The Aftermath of the Anthem Breach

On February 4, 2015, Anthem Inc. (“Anthem”) announced a data breach involving the personal information of up to 80 million individuals resulting from what it characterized as a sophisticated, targeted cyber-attack.  According to Anthem, the information involved in the data breach included: names; dates of birth; social security numbers; health care identification numbers; home addresses; email addresses; and work information such as income data.  Anthem originally maintained that the breach did not implicate the Health Insurance Portability and Accountability Act (“HIPAA”) and its corresponding breach notification obligations because medical information was not compromised. However, the U.S. Department of Health and Human Services Office for Civil Rights (“OCR”) has publicly stated that the kind of personal data stolen by the Anthem hackers is covered by HIPAA, even if it does not include medical information. This can be seen as consistent with an earlier enforcement action involving a large national pharmacy chain in which OCR took the position that a health insurance card meets the definition of protected health information, and must be safeguarded.  Like the disclosure of a health insurance card, the current incident involves identifying information and a link to Anthem, which relates to payment for health care services.  The government therefore could conclude that this information qualifies as protected health information under HIPAA without the addition of other personal medical information.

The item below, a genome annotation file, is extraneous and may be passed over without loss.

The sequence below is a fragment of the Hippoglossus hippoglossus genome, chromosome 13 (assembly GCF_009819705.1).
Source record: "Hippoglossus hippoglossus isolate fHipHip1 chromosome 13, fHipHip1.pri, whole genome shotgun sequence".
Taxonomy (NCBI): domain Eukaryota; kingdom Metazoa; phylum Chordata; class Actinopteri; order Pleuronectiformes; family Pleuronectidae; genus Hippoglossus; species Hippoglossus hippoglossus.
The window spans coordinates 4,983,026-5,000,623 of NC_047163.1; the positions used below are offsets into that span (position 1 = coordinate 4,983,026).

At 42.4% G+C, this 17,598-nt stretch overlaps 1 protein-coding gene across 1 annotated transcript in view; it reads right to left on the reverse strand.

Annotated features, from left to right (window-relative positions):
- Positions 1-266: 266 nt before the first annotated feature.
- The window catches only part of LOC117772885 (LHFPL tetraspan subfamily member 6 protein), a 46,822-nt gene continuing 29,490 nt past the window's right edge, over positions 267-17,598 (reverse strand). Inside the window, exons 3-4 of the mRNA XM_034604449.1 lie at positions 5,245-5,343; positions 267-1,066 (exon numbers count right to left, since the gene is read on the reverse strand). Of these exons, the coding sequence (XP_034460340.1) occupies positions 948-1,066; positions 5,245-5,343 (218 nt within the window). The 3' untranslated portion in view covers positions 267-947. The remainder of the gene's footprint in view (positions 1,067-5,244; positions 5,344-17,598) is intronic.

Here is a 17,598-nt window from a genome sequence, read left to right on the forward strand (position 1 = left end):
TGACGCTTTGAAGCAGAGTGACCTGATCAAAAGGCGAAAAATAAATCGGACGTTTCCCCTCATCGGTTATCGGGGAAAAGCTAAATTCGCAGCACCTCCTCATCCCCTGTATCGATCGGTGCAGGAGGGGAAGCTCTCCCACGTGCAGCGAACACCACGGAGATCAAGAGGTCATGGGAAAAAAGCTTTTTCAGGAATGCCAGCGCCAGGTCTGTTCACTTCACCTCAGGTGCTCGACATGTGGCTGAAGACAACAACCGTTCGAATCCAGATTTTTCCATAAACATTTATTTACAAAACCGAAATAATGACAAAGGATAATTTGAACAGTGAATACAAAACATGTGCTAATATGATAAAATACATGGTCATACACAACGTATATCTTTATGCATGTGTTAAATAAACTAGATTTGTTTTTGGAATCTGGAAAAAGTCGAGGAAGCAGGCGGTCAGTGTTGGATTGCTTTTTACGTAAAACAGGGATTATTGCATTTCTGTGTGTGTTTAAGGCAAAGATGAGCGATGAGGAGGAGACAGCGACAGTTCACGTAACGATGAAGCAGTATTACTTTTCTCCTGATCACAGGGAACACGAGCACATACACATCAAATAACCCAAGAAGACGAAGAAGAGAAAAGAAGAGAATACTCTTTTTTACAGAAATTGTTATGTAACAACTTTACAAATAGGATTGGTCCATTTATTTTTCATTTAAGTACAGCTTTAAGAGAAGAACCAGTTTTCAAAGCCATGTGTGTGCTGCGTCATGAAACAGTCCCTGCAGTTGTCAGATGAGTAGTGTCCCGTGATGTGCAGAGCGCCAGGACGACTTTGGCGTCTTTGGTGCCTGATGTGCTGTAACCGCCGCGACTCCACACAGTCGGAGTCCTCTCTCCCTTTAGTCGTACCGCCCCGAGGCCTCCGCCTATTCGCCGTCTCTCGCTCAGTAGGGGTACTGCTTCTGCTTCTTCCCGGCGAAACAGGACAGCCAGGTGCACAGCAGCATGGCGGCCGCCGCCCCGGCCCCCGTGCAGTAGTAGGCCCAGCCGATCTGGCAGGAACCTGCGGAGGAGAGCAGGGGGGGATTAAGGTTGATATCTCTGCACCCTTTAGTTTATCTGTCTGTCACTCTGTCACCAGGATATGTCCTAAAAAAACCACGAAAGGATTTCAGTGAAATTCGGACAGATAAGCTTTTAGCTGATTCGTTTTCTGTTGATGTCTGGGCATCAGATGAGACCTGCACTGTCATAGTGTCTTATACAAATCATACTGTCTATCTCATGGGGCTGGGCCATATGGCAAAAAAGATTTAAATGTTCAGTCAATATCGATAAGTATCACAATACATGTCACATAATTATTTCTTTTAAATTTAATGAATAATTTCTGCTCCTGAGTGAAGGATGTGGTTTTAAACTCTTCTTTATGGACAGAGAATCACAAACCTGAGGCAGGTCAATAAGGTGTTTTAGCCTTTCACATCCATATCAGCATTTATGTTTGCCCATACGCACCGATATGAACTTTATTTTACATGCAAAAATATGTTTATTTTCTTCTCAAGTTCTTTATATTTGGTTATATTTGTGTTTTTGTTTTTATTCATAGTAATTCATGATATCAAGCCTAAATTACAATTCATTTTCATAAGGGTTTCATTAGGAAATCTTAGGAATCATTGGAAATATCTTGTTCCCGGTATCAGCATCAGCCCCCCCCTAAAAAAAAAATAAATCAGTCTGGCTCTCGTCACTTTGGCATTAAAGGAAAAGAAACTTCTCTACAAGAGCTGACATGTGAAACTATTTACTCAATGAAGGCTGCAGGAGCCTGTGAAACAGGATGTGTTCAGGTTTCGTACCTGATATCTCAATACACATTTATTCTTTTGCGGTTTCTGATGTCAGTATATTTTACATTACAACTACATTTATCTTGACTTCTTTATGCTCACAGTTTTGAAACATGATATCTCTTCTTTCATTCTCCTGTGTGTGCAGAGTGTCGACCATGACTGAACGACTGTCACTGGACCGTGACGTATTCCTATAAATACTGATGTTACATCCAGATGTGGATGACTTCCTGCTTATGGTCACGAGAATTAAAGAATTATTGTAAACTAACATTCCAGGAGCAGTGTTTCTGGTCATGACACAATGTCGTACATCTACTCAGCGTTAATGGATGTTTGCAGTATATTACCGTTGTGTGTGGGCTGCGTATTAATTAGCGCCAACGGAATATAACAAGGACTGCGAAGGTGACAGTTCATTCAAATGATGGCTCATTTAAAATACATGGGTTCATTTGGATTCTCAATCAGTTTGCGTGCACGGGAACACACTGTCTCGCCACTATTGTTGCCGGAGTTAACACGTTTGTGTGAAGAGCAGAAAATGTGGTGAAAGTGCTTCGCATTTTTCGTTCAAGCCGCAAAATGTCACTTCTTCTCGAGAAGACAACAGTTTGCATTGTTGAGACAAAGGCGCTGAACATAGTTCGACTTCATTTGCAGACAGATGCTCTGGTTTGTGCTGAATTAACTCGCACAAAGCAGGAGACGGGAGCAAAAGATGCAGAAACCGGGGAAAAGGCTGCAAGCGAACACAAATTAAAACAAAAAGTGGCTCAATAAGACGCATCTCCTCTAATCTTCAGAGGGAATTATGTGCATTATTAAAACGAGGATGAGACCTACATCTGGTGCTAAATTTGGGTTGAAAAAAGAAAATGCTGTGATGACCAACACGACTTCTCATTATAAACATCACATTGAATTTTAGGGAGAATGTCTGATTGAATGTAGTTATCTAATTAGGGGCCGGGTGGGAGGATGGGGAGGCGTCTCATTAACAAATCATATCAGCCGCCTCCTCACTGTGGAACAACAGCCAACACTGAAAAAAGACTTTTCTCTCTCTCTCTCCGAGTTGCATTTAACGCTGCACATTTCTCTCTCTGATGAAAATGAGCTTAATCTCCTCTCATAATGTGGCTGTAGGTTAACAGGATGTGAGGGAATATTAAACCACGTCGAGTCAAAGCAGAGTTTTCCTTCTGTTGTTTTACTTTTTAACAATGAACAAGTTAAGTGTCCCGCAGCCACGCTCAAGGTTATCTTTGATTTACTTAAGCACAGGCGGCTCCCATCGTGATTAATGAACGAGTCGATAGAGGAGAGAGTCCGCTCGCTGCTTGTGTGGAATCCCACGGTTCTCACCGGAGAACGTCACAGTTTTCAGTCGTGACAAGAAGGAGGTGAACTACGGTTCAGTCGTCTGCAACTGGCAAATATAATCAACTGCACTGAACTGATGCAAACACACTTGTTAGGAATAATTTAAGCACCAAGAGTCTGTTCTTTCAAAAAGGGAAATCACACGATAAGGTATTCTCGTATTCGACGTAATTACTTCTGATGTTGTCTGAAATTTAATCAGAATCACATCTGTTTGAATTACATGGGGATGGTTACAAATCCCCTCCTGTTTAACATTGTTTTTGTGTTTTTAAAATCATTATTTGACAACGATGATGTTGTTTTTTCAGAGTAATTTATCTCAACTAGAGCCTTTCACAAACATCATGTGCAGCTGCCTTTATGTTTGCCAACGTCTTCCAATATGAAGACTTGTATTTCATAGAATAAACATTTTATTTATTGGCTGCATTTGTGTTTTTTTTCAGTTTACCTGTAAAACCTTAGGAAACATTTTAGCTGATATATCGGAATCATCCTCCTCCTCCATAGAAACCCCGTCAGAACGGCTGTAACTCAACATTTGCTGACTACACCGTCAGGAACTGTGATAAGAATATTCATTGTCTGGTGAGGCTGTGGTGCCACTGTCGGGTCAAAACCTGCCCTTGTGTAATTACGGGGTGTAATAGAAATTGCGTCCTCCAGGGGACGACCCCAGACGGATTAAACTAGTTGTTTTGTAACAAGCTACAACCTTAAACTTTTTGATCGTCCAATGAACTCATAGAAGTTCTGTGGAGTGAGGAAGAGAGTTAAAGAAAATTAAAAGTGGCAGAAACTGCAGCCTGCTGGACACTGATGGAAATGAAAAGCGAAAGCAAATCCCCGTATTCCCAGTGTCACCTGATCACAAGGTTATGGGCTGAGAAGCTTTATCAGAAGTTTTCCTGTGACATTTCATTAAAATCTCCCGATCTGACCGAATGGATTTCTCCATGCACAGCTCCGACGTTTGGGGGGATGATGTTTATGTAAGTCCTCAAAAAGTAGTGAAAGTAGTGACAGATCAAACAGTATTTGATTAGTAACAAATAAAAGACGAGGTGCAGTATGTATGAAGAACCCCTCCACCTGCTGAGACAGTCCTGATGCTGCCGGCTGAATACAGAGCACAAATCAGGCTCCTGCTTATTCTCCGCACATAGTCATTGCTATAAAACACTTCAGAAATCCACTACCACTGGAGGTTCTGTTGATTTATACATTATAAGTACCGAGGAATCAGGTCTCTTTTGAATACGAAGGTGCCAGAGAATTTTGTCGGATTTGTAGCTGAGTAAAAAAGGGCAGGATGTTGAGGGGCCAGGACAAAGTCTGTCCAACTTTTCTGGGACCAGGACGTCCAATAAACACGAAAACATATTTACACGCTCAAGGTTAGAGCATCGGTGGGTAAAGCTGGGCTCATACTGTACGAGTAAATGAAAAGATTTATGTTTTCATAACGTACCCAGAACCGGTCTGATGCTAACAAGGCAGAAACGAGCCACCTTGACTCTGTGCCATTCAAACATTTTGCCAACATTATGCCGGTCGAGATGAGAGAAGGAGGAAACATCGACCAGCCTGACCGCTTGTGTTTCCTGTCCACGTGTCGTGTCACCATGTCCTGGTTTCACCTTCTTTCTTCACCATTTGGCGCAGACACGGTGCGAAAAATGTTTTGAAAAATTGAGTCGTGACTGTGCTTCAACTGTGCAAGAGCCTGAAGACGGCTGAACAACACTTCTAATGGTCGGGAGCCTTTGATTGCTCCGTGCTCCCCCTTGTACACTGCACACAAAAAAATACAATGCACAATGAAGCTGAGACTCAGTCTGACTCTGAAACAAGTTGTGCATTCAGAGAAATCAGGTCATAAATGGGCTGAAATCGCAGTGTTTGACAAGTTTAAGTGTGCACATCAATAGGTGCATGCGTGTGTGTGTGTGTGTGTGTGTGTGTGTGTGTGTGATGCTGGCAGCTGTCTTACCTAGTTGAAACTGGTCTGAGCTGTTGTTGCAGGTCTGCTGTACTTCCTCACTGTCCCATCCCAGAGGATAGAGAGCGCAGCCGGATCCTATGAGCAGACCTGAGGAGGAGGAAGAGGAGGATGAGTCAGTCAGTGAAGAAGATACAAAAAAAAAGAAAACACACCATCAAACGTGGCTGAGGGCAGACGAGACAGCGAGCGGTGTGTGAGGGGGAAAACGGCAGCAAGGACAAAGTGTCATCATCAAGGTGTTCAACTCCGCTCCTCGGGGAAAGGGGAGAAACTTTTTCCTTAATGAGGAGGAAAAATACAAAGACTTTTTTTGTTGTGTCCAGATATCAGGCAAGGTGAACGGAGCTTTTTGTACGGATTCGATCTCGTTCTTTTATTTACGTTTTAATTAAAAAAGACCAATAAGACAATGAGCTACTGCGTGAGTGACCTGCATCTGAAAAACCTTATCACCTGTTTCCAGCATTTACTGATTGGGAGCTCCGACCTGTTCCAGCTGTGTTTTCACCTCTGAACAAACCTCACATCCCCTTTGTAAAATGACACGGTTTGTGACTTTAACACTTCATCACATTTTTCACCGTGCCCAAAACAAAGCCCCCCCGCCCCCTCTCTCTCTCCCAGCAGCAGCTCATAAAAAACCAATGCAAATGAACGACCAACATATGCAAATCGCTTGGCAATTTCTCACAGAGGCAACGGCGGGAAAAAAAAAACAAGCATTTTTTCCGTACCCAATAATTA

Beyond HIPAA, 47 states, plus the District of Columbia and two U.S. territories, require notification if there is a breach of certain personal information, including social security numbers.

Anthem announced on February 13, 2015 that it would take responsibility for notification requirements under these laws and notify potentially affected former and current members by mail with the first round of notifications sent out February 18, 2015.  In addition Anthem is providing free credit monitoring and identity repair services for 24 months to all those potentially affected.

Companies should be aware of steps they can take to avoid becoming the next Anthem.  As we discussed in a recent client alert, proactive HIPAA compliance efforts can ensure that your organization is able to mitigate the risk of future losses due to HIPAA violations and breaches.

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Filed under Health Care, Health Information Privacy, HIPAA, Privacy and Security

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